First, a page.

Can you believe there was a time when tuberculosis was the number one killer disease in the world?
At only 43, Louis Braille, the French educator who invented the Braille system for the visually impaired, died of TB. And so did my favorite novelists Jane Austen and Emily Brönte, at only 42 and 30, respectively. If you are into music, you probably know Xian Xinghai, Carl Maria von Weber or Giovanni Battista Draghi. None of them reached 40.
Things changed with the discovery of antibiotics. No one freaks out when they get an infection. You can go to a local clinic and get an antibiotic. Antibiotics are so effective that most people think the doctor is not capable if they don’t prescribe them.
And that’s the problem.
If we’re not careful, by 2050, the world will return to that era where people died from simple wounds. Two weeks ago, my young brother complained about his ear. He visited a local clinic and was prescribed penicillin. A week later, nothing changed, except it was now more painful. He returned to the clinic and was given amoxicillin as a replacement antibiotic. Nothing changed.
I urged him to return to the clinic and he was finally referred to an otologist – ear doctor. The otologist asked him to take a different antibiotic, which is rarely prescribed. Today, he’s now a lot better. What happened?
My young brother’s ear was probably infected by a pathogen that was resistant to penicillin and amoxicillin. In 2015, antibiotic resistance was responsible for more than 700,000 deaths worldwide. That is almost twice the number of people killed by malaria, 438,000, in the same year. Compare that with a million killed by AIDS in the same year.
But it gets worse. It is possible that most of the people killed by malaria and AIDS it’s because of antibiotic resistance. It is not surprising then that if we don’t act now, antibiotic resistance will be responsible for the death of more than 50 million people in 2050.
In this article, I will talk about antibiotic resistance and what we can do about it.
Antibiotics in the environment
What happens when you take antibiotics? Up to 80 % of the antibiotics, you take go straight to the toilet. Your body only uses 20 %. But guess what? These antibiotics we flash in the toilet end up in the environment. Do you know why? Because most of our wastewater treatment plants were not designed to remove antibiotics. From there things get bad.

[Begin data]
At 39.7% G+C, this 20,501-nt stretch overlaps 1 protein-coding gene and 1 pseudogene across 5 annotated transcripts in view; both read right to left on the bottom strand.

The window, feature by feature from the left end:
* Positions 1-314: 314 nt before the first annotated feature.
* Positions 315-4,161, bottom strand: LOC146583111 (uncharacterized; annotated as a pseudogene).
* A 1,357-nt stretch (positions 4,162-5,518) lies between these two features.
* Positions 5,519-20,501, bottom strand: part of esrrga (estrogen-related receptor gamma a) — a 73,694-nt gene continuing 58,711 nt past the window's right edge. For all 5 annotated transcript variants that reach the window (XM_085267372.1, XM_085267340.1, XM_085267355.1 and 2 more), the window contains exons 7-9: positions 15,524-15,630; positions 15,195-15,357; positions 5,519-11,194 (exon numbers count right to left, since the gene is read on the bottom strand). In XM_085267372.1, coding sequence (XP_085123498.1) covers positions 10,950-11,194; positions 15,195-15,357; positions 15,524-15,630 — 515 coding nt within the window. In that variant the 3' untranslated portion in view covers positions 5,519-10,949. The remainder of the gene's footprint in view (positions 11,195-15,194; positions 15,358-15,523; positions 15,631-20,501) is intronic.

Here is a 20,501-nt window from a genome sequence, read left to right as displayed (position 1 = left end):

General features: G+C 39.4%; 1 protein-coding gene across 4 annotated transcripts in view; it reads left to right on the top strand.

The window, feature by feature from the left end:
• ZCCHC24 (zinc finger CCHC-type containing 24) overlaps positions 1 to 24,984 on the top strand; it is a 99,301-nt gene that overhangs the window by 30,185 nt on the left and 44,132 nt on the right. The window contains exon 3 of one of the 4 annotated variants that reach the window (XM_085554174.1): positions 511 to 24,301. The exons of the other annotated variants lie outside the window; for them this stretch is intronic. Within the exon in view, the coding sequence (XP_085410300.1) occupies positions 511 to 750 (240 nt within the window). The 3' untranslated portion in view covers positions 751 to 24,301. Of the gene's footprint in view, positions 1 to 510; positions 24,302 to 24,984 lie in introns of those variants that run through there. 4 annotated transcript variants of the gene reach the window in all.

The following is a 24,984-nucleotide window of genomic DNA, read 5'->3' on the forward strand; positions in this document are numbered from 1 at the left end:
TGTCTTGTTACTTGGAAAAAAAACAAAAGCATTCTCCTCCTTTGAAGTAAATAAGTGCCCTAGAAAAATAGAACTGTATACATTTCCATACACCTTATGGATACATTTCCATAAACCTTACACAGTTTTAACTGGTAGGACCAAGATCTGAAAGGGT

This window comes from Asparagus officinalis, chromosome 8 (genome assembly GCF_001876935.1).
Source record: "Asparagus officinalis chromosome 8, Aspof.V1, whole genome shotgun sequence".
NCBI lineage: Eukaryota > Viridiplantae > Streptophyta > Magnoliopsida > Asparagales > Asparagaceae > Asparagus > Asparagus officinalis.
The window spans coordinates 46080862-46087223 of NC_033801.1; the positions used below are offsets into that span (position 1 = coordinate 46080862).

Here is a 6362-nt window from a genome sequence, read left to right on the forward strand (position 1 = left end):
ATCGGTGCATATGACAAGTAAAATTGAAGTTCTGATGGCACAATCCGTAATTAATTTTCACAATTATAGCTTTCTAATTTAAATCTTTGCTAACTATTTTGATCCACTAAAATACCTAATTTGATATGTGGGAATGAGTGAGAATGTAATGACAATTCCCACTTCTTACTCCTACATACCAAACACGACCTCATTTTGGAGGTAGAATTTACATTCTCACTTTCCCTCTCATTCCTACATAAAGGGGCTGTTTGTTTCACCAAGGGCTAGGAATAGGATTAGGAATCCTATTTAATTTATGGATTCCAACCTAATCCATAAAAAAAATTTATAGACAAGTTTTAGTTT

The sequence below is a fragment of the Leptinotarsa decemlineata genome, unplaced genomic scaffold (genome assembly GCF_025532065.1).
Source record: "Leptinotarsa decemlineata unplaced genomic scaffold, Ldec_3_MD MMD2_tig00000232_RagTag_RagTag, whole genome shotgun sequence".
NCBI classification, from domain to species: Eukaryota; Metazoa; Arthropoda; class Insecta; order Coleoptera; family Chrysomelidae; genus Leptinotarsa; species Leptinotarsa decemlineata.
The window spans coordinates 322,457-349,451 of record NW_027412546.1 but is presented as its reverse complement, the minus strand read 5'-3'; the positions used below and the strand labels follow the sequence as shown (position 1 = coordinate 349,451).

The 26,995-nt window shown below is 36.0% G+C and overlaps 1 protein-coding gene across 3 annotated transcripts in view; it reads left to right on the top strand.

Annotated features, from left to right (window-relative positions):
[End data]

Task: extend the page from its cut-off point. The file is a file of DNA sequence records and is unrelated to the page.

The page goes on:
There are some bacteria in the environment and some of them are resistant to the antibiotics. When the antibiotics enter the environment, they kill the bacteria that are not resistant leaving behind the ones that are resistant. The resistant bacteria will now have less competition for food and they will multiply. So, when antibiotics enter the environment, they will result in an increase in antibiotic-resistant bacteria.
How to reduce antibiotic resistance
So then, what can you do? You remember I said when antibiotics enter the environment, the kill bacteria that are not resistant leaving behind the ones that are resistant. This means we need to reduce the amount of antibiotics that enter the environment. You and I need to reduce the amount of antibiotics we use.
Not every disease requires an antibiotic. When a doctor prescribes you an adequate, you should probably ask if it is possible to use a different medication. There numerous drugs that are an excellent replacement for antibiotics.
Let me repeat – not every disease requires an antibiotic. I know many people think if a doctor doesn’t prescribe them an antibiotic, then she is not a good doctor. Antibiotics are miracle medicine if not overused or misused. Otherwise, we will head back to the era that took away my favorite novelists.
This has nothing to do with antibiotics but I just have to say it – I have read everything, book or collection of letters, written by Jane Austen. I am her African superfan!